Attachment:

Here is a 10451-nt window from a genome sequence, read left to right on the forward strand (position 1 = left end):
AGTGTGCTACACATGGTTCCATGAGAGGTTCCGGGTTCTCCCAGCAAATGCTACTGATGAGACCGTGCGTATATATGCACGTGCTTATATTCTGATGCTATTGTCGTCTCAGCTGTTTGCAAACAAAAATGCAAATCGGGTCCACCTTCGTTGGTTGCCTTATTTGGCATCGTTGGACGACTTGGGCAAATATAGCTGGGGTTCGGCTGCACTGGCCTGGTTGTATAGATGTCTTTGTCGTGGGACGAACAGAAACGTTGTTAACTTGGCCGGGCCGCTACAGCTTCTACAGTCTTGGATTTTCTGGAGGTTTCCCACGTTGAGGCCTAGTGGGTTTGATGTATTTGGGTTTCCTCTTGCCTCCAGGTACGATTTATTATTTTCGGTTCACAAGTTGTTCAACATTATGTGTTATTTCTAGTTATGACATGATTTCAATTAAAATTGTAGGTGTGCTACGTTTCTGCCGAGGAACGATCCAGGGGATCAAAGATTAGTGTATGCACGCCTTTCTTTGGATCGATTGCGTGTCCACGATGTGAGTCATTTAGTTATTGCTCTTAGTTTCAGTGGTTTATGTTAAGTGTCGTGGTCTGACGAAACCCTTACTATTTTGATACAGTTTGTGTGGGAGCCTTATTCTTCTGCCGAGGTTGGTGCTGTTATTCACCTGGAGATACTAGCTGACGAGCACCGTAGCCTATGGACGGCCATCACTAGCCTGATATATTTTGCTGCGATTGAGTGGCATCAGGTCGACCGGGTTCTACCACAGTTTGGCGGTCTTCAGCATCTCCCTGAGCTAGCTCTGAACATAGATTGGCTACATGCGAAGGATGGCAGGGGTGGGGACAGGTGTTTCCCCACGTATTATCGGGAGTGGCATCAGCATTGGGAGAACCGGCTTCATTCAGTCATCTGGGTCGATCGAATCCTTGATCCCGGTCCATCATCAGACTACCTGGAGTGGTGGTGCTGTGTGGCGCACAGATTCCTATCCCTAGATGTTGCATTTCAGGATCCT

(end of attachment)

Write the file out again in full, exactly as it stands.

Here is a 10451-nt window from a genome sequence, read left to right on the forward strand (position 1 = left end):
AGTGTGCTACACATGGTTCCATGAGAGGTTCCGGGTTCTCCCAGCAAATGCTACTGATGAGACCGTGCGTATATATGCACGTGCTTATATTCTGATGCTATTGTCGTCTCAGCTGTTTGCAAACAAAAATGCAAATCGGGTCCACCTTCGTTGGTTGCCTTATTTGGCATCGTTGGACGACTTGGGCAAATATAGCTGGGGTTCGGCTGCACTGGCCTGGTTGTATAGATGTCTTTGTCGTGGGACGAACAGAAACGTTGTTAACTTGGCCGGGCCGCTACAGCTTCTACAGTCTTGGATTTTCTGGAGGTTTCCCACGTTGAGGCCTAGTGGGTTTGATGTATTTGGGTTTCCTCTTGCCTCCAGGTACGATTTATTATTTTCGGTTCACAAGTTGTTCAACATTATGTGTTATTTCTAGTTATGACATGATTTCAATTAAAATTGTAGGTGTGCTACGTTTCTGCCGAGGAACGATCCAGGGGATCAAAGATTAGTGTATGCACGCCTTTCTTTGGATCGATTGCGTGTCCACGATGTGAGTCATTTAGTTATTGCTCTTAGTTTCAGTGGTTTATGTTAAGTGTCGTGGTCTGACGAAACCCTTACTATTTTGATACAGTTTGTGTGGGAGCCTTATTCTTCTGCCGAGGTTGGTGCTGTTATTCACCTGGAGATACTAGCTGACGAGCACCGTAGCCTATGGACGGCCATCACTAGCCTGATATATTTTGCTGCGATTGAGTGGCATCAGGTCGACCGGGTTCTACCACAGTTTGGCGGTCTTCAGCATCTCCCTGAGCTAGCTCTGAACATAGATTGGCTACATGCGAAGGATGGCAGGGGTGGGGACAGGTGTTTCCCCACGTATTATCGGGAGTGGCATCAGCATTGGGAGAACCGGCTTCATTCAGTCATCTGGGTCGATCGAATCCTTGATCCCGGTCCATCATCAGACTACCTGGAGTGGTGGTGCTGTGTGGCGCACAGATTCCTATCCCTAGATGTTGCATTTCAGGATCCT